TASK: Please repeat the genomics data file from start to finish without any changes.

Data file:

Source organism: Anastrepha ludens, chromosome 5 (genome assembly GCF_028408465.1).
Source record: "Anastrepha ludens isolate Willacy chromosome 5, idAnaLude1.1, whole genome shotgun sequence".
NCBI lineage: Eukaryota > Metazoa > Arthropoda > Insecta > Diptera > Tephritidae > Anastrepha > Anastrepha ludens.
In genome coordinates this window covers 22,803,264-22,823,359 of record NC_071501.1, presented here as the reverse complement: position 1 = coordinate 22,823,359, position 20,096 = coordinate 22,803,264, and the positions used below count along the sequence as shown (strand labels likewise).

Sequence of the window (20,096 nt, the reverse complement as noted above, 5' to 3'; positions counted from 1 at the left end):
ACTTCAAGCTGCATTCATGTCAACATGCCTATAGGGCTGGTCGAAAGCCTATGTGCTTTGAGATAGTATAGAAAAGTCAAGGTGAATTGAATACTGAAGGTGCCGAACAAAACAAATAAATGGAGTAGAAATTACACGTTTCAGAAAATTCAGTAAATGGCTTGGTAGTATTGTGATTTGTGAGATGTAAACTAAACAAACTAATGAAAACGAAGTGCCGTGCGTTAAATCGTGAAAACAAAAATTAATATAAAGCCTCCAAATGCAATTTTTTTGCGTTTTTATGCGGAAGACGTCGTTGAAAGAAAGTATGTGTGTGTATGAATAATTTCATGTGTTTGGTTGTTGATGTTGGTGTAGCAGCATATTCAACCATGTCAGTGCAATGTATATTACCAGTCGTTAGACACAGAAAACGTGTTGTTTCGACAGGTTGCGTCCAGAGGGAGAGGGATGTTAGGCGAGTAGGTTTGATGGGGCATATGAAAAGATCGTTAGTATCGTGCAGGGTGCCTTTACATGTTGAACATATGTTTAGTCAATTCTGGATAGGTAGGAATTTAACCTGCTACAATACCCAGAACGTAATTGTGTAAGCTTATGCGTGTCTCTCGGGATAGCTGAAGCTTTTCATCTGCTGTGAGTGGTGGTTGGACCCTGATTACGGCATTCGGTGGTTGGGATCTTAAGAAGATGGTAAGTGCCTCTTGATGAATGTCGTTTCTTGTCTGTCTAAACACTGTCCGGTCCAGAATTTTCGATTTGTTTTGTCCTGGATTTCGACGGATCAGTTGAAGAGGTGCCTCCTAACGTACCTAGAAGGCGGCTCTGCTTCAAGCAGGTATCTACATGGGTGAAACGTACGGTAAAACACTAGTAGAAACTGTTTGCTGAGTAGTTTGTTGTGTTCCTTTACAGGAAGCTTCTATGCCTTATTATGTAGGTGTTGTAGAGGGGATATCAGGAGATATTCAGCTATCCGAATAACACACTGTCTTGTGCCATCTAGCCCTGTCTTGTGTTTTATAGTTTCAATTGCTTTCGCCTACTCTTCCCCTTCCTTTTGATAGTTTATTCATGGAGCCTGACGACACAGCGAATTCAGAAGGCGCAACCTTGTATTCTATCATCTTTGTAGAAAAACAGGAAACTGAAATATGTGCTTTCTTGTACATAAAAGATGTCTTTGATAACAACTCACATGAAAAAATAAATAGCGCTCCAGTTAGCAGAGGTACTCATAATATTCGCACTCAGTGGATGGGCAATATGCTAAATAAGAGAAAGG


Source organism: Anastrepha ludens, chromosome 5 (genome assembly GCF_028408465.1).
Source record: "Anastrepha ludens isolate Willacy chromosome 5, idAnaLude1.1, whole genome shotgun sequence".
NCBI lineage: Eukaryota > Metazoa > Arthropoda > Insecta > Diptera > Tephritidae > Anastrepha > Anastrepha ludens.
In genome coordinates this window covers 22,803,264-22,823,359 of record NC_071501.1, presented here as the reverse complement: position 1 = coordinate 22,823,359, position 20,096 = coordinate 22,803,264, and the positions used below count along the sequence as shown (strand labels likewise).

Sequence of the window (20,096 nt, the reverse complement as noted above, 5' to 3'; positions counted from 1 at the left end):
ACTTCAAGCTGCATTCATGTCAACATGCCTATAGGGCTGGTCGAAAGCCTATGTGCTTTGAGATAGTATAGAAAAGTCAAGGTGAATTGAATACTGAAGGTGCCGAACAAAACAAATAAATGGAGTAGAAATTACACGTTTCAGAAAATTCAGTAAATGGCTTGGTAGTATTGTGATTTGTGAGATGTAAACTAAACAAACTAATGAAAACGAAGTGCCGTGCGTTAAATCGTGAAAACAAAAATTAATATAAAGCCTCCAAATGCAATTTTTTTGCGTTTTTATGCGGAAGACGTCGTTGAAAGAAAGTATGTGTGTGTATGAATAATTTCATGTGTTTGGTTGTTGATGTTGGTGTAGCAGCATATTCAACCATGTCAGTGCAATGTATATTACCAGTCGTTAGACACAGAAAACGTGTTGTTTCGACAGGTTGCGTCCAGAGGGAGAGGGATGTTAGGCGAGTAGGTTTGATGGGGCATATGAAAAGATCGTTAGTATCGTGCAGGGTGCCTTTACATGTTGAACATATGTTTAGTCAATTCTGGATAGGTAGGAATTTAACCTGCTACAATACCCAGAACGTAATTGTGTAAGCTTATGCGTGTCTCTCGGGATAGCTGAAGCTTTTCATCTGCTGTGAGTGGTGGTTGGACCCTGATTACGGCATTCGGTGGTTGGGATCTTAAGAAGATGGTAAGTGCCTCTTGATGAATGTCGTTTCTTGTCTGTCTAAACACTGTCCGGTCCAGAATTTTCGATTTGTTTTGTCCTGGATTTCGACGGATCAGTTGAAGAGGTGCCTCCTAACGTACCTAGAAGGCGGCTCTGCTTCAAGCAGGTATCTACATGGGTGAAACGTACGGTAAAACACTAGTAGAAACTGTTTGCTGAGTAGTTTGTTGTGTTCCTTTACAGGAAGCTTCTATGCCTTATTATGTAGGTGTTGTAGAGGGGATATCAGGAGATATTCAGCTATCCGAATAACACACTGTCTTGTGCCATCTAGCCCTGTCTTGTGTTTTATAGTTTCAATTGCTTTCGCCTACTCTTCCCCTTCCTTTTGATAGTTTATTCATGGAGCCTGACGACACAGCGAATTCAGAAGGCGCAACCTTGTATTCTATCATCTTTGTAGAAAAACAGGAAACTGAAATATGTGCTTTCTTGTACATAAAAGATGTCTTTGATAACAACTCACATGAAAAAATAAATAGCGCTCCAGTTAGCAGAGGTACTCATAATATTCGCACTCAGTGGATGGGCAATATGCTAAATAAGAGAAAGG